Dolan claims 2 cops dismissed over U.S. Attorney Office pressure - KMSP-TV

Dolan claims 2 cops dismissed over U.S. Attorney Office pressure

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On the seventh day of a whistle-blower lawsuit filed by two officers, Minneapolis Police Chief Tim Dolan testified that pressure from the U.S. Attorney's Office is what led the pair to be relieved of duty.

The two officers at the center of the case were working undercover as members of the Minneapolis Police Department's violent offender task force and the federal Safe Streets Program. Together, their work led to more than 50 federal indictments.

Yet, last year their reputations weren't enough to keep them on the force. Getting a straight answer as to why is what this trial is all about.

On Valentines Day in 2011, Deputy Chief Scott Gerlicher made it clear he wanted Lt. Andy Smith and Sgt. Pat King to be relieved of duty immediately. Now, their civil suit claims that decision was made out of retaliation against the two for investigating corrupt cops.

Smith and King say they were ostracized, and even had a toy rat hung on their office door -- a way of saying they shouldn't rat out their fellow officers.

On the stand, Gerlicher testified that the corruption probe played no role. Instead, he said he had "serious concerns over the management of the unit" and said those issues bore a "striking resemblance to problems on the gang strike force."

Yet, Deputy Chief Rob Allen -- who supervised Smith and King -- testified that Gerlicher was "poisoning the well" with the two, openly referring to them as "scammers."

Last week, Assistant Chief Janee Harteau testified that Gerlicher relied on "rumor and innuendo" with Smith and King, and she also accused Gerlicher of "withholding information."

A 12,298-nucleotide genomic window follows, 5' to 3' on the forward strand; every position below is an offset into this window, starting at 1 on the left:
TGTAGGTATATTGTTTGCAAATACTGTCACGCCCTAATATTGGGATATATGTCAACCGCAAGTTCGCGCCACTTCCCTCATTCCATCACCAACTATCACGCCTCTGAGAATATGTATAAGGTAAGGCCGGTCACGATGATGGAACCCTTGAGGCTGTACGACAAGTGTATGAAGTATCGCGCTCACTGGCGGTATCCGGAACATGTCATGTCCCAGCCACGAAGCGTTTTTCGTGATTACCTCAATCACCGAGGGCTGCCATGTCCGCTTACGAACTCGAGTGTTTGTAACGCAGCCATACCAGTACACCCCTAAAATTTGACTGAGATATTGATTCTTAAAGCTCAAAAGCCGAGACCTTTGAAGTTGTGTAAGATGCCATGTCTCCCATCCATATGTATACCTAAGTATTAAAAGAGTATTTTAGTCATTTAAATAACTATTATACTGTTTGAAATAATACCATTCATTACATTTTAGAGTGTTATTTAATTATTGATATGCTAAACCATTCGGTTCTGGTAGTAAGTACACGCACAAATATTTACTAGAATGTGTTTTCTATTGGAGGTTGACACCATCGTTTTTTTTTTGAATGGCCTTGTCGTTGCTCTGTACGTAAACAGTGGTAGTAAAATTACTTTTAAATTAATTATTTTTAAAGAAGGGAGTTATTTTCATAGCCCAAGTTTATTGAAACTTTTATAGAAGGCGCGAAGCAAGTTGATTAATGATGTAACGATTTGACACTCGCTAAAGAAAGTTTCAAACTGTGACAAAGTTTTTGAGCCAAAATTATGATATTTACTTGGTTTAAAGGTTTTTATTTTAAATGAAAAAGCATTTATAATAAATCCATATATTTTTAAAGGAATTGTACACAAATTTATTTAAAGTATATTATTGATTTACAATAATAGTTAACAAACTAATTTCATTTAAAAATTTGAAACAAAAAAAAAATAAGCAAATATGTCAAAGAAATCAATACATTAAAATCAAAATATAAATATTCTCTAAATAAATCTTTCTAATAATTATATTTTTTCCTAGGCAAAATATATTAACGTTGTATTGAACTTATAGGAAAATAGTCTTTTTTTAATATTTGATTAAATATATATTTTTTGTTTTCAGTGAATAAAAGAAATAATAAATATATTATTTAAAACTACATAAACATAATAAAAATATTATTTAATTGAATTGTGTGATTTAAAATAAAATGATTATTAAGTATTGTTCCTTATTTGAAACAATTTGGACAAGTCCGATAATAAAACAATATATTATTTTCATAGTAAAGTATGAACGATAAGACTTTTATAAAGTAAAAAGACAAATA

The department had previously said that overtime charges and missing department equipment led to the demotions; but Dolan pointed a finger at the feds on Wednesday, saying the MPD had to maintain a good working relationship but could not with Smith and King.

Neither the U.S. Attorney nor the FBI official who allegedly took issue with King and Smith were called to testify, and the U.S. Attorney's Office declined to comment on the case.

Evidently, the bad blood stems back to the Joe Gustafson Sr. RICO case, which the U.S. attorney refused to prosecute. The state, however, got a conviction right away.

Dolan also stuck up for Gerlicher, who he has known since he was a rookie -- but it's unclear why he won't show the same kind of backbone for two respected officers. He did tell FOX 9 News that he had just returned from vacation when he made the decision to relieve Smith and King. Dolan admitted that he was tired at the time and said he wishes he had taken more time with the decision.

Smith and King are still with the department in what they consider lesser roles.

"What you have is a bunch of hearsay allegations -- schoolyard allegations -- in this case," said Patrick Burns, attorney for the officers.

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